Israel approves 4-day ceasefire deal with Hamas, 50 hostages to be released
Israel and Hamas agreed to a four-day truce that would see the Palestinian group release dozens of hostages taken on October 7, both sides announced Wednesday. A government spokesman said that under the agreement at least 50 Israeli and foreign hostages would be released.
Israel's cabinet voted early on Wednesday to approve an agreement to secure the release of around 50 hostages who were abducted and taken into Gaza by Hamas when it attacked the Jewish nation on October 7. The Times of Israel stated that a multi-day truce was agreed with in exchange for the captives' release. After persistent pressure from the international community, Israel ultimately conceded to a four-day truce, marking the first time since the start of the conflict against Hamas.
Following Hamas and Israel's announcement on Tuesday that they were "close" to reaching an agreement, rumours of a deal to secure the captives in exchange for a truce began to circulate. One of the main players in mediating the hostages' settlement was Qatar.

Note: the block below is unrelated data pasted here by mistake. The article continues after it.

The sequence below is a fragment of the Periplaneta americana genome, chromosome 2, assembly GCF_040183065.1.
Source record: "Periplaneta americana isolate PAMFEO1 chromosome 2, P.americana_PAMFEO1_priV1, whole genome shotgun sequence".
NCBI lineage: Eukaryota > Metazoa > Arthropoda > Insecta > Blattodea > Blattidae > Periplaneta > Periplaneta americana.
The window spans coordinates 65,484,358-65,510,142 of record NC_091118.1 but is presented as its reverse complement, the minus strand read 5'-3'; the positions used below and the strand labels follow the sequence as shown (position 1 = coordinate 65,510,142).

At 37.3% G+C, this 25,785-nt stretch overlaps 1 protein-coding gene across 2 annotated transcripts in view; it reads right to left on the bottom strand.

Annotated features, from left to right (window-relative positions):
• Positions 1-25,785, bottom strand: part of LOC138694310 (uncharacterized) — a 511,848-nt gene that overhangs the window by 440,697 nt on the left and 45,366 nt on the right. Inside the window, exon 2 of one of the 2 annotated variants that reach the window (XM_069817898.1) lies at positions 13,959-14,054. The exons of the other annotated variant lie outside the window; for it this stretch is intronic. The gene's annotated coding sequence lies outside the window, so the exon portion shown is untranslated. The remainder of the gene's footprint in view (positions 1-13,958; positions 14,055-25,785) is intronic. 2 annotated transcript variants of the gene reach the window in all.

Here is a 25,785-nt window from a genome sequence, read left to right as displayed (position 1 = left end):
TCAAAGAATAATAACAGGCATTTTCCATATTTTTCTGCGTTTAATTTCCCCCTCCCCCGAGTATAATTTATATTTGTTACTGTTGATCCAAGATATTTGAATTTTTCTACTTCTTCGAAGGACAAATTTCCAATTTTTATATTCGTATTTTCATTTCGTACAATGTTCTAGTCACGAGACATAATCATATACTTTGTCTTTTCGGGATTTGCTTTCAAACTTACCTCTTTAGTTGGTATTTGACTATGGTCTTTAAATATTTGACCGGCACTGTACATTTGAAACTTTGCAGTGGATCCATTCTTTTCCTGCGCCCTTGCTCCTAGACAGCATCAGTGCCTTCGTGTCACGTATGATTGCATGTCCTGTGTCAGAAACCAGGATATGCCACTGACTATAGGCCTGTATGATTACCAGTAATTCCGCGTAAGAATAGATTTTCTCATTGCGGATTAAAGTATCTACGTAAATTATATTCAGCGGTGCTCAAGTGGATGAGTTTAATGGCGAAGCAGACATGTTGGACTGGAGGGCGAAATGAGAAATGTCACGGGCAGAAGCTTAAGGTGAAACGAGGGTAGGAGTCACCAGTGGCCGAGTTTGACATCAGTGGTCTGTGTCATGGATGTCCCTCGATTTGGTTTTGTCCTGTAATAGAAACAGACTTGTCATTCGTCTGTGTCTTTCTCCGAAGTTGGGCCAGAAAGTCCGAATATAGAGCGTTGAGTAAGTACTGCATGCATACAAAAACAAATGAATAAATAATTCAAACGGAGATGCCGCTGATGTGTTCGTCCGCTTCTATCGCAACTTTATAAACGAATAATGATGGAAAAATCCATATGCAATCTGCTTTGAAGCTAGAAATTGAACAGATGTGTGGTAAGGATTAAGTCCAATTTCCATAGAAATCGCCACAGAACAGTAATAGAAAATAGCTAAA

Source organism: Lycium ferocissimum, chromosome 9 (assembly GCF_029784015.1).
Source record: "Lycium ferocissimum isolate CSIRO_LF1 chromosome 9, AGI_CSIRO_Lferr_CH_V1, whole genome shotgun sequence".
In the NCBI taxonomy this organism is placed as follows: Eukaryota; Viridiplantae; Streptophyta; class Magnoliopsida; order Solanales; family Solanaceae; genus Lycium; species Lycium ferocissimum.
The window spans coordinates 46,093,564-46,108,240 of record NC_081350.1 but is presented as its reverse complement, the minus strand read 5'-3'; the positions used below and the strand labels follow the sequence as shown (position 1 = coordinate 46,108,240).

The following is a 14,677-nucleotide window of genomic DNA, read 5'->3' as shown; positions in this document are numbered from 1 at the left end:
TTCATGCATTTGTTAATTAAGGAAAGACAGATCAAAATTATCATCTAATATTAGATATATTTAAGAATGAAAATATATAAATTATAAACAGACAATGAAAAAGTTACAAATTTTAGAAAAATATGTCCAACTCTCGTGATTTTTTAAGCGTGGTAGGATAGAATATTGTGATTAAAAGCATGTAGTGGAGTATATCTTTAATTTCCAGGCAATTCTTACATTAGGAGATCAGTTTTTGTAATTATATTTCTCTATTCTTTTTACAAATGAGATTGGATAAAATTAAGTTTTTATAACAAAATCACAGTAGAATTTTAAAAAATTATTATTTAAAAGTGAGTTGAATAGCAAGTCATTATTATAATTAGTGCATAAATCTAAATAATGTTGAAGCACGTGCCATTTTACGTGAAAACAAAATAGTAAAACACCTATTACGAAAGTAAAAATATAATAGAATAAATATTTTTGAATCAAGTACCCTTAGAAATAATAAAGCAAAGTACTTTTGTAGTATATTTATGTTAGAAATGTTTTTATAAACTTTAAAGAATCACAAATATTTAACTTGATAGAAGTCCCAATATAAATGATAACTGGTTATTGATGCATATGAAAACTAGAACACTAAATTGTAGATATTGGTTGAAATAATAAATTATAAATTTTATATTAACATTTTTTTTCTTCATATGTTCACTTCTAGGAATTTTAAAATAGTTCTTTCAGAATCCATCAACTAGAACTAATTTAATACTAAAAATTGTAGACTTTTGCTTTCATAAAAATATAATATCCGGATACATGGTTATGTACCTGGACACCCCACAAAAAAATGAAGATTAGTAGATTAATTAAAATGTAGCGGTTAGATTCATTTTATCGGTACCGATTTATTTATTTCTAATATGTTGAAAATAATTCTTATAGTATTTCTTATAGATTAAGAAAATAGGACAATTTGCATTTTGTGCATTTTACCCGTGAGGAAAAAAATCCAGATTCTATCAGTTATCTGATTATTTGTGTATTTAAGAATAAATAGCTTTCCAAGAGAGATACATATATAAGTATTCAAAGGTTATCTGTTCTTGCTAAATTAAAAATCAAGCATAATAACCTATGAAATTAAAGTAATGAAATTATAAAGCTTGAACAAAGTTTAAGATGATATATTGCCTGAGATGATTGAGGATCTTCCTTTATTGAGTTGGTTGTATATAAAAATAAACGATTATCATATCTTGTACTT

The agreement's specifics weren't immediately disclosed to the public. But an Israeli government official told reporters on Tuesday that the agreement could help to secure the release of 50 Israelis, mostly women and children, in groups of 12-13 people per day.
Under the terms of the agreement, Israel will permit the release of Palestinian women and children who are incarcerated and enable them to return to their homes, which are primarily in the West Bank and East Jerusalem. Although Israel has not disclosed the exact number, local media sources place it at 150.
Israel also made the momentous decision to allow a lot more fuel and humanitarian goods to enter Gaza. Fearing that it might help Hamas, Israel has stopped gasoline and humanitarian supplies from reaching Gaza, despite the beleaguered Palestinian territory experiencing an unparalleled humanitarian catastrophe.
Here's how hostage transfer will take place?
First, Hamas will transfer the hostages to the Red Cross, following which they will be handed over to the Israel Defence Forces (IDF) troops. Following that, the hostages will get a preliminary medical examination before being brought to one of five remote medical facilities located around Israel to have a meeting with their relatives. Medical and defence personnel will evaluate if some of the captives may be questioned after meeting with their relatives. Finally, before being freed, the captives are briefed by security personnel.
Since Israel began a ground counteroffensive against Hamas in Gaza, more than 13,000 Palestinians have died there. The unexpected attack on Israel by Hamas, which resulted in the deaths of almost 1,200 people, prompted the ground invasion.